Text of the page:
3.4.4 Where fitted as a standby system, magnetic compass control of the auto­matic pilot should be tested and exercised weekly in clear weather.

3.5 Chronometers

3.5.1 Chronometers should be wound daily at the same time and checked with a radio time signal. The chronometer error should be recorded on the ship's chronometer rate card and the Master informed of any unusual change in rate. Where battery-driven chronometers are fitted, batteries should be changed at the correct intervals.

3.6 Echo Sounders

3.6.1 The echo sounder should be used, both when making a landfall and in coastal waters, and particularly in areas where chartered depths must be treated with caution.

3.6.2 When approaching soundings, the echo sounder should be switched on in ample time, ensuring that a zero mark is being recorded. It should be operated on all ranges and scales regularly until a sounding is obtained. Care should be taken where units of soundings on the echo sounder are different from those of the chart in use.

3.6.3 The time of crossing the more important depth contours should be recorded in the deck log, with distance recorder reading.

3.7 Speed/Distance Recorders

3.7.1 The speed/distance recorder should be operated as soon as it is safe to do so.

Readings of distance through the water should be entered in the deck log at the end of each watch, at times of establishing positions (where these are recorded in the deck log) and when course or speed are altered. Readings should be entered on the chart with any position.

3.8 Electronic Position Fixing Aids

3.8.1 Electronic position fixing aids should be employed in conjunction with other available aids to navigation. The Officer of the Watch should be thoroughly familiar with their use, and limitations, including the application of corrections to read-outs.

3.8.2 The operational handbook for the aid and current navigational warnings should be consulted, to ensure that proper corrections are applied.

3.8.3 When entering the area of coverage of a particular aid, the equipment should be set up in accordance with the operating instructions and there-after monitored to ensure that the equipment is operating correctly. Positions should he checked periodically using other fixing methods to ensure accurate positional information is available when needed. Positions obtained when navigating in areas on the limit of coverage of the aid, and where lattice lines are close together and/or at acute angles of inter-section, should be treated with caution.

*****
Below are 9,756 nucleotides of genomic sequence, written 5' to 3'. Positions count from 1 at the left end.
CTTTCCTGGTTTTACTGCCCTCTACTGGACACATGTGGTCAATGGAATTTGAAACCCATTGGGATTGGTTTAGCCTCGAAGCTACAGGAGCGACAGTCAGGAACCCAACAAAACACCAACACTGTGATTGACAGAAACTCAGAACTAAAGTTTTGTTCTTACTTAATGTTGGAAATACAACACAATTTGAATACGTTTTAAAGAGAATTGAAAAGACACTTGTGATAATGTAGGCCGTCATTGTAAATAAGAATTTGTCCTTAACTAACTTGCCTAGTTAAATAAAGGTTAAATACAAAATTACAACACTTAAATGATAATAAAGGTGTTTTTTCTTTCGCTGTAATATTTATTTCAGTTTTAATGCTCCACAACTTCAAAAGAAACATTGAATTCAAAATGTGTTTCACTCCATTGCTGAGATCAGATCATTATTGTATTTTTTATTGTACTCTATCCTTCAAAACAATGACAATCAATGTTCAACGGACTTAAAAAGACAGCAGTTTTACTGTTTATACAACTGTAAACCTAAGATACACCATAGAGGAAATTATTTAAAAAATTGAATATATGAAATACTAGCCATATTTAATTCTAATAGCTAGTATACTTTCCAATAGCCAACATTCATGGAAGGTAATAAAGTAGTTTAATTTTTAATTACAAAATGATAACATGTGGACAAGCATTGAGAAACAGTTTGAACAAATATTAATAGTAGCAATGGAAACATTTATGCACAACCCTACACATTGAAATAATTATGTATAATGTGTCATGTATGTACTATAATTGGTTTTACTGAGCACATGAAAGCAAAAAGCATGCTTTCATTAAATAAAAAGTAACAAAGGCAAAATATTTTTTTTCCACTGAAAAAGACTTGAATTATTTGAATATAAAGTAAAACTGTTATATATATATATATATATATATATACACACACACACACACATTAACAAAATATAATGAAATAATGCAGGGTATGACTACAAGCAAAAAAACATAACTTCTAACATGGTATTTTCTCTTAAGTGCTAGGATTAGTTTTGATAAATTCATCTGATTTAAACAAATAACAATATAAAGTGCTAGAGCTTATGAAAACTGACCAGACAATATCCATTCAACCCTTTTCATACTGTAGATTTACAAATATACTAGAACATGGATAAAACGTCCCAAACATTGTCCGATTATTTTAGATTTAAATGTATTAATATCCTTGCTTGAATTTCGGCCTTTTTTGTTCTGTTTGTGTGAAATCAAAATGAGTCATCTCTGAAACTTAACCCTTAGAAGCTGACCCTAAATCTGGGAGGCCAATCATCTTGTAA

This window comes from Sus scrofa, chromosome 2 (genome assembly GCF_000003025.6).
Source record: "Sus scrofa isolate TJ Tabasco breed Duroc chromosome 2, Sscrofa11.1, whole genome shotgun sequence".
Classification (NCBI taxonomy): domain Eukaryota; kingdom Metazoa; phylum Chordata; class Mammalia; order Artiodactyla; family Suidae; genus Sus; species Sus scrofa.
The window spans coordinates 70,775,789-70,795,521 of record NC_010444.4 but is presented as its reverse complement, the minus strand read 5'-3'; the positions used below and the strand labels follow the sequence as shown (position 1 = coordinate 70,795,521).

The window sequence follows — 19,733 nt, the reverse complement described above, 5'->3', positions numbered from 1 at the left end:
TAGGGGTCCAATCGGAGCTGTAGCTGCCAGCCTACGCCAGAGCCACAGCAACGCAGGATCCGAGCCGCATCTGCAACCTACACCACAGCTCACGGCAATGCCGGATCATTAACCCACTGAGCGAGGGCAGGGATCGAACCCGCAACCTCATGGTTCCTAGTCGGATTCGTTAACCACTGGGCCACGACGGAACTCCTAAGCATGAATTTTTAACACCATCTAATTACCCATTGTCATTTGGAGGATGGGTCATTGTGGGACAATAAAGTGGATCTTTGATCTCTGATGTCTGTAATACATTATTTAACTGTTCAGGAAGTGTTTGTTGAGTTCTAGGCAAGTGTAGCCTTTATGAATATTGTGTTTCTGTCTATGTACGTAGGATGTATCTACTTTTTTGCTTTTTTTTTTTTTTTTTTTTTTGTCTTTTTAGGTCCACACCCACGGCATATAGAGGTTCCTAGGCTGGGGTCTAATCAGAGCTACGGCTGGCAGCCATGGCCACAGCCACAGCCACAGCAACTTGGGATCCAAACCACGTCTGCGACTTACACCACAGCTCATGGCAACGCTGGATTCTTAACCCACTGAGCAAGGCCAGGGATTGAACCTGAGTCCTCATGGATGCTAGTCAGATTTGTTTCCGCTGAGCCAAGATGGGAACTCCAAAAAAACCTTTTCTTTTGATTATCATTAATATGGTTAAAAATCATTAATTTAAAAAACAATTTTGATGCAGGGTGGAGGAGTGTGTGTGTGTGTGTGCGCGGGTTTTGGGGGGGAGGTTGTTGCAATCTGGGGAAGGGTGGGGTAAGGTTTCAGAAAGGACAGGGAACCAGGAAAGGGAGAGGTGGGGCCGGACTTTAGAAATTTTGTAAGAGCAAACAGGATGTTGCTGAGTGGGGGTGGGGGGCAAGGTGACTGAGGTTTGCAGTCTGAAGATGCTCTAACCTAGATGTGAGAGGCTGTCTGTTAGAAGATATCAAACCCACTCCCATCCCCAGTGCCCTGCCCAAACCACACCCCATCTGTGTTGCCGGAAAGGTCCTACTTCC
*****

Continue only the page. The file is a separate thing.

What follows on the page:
3.9 Direction Finders

3.9.1 The calibration table and curves should be verified by frequent observations. A routine check calibration should be carried out whenever possible, and recorded at intervals of not more than 12 months and whenever a change to ship's structure and/or rigging is likely to affect the accuracy of DF bearings.

3.10 Hydrographic Publications

3.10.1 One officer should be responsible for keeping charts up-to-date from the latest available Notices to Mariners. The same procedure should apply to other navigational publications. A record should be kept of all navigational warnings, together with details of cleared routes and areas still dangerous to shipping from mines or other causes.

3.10.2 As a general rule, only one chart should be in use at any one time. Particular consideration should be given to the use of charts produced and issued by local national hydrographic services where there are clear advantages. Every care should be taken when working with charts of different scales and different sounding units.

3.11 Emergency Navigation Lights and Signal Equipment

3.11.1 The Officer of the Watch is responsible for ensuring that emergency navigation lights and signalling equipment are in working order and ready for immediate use.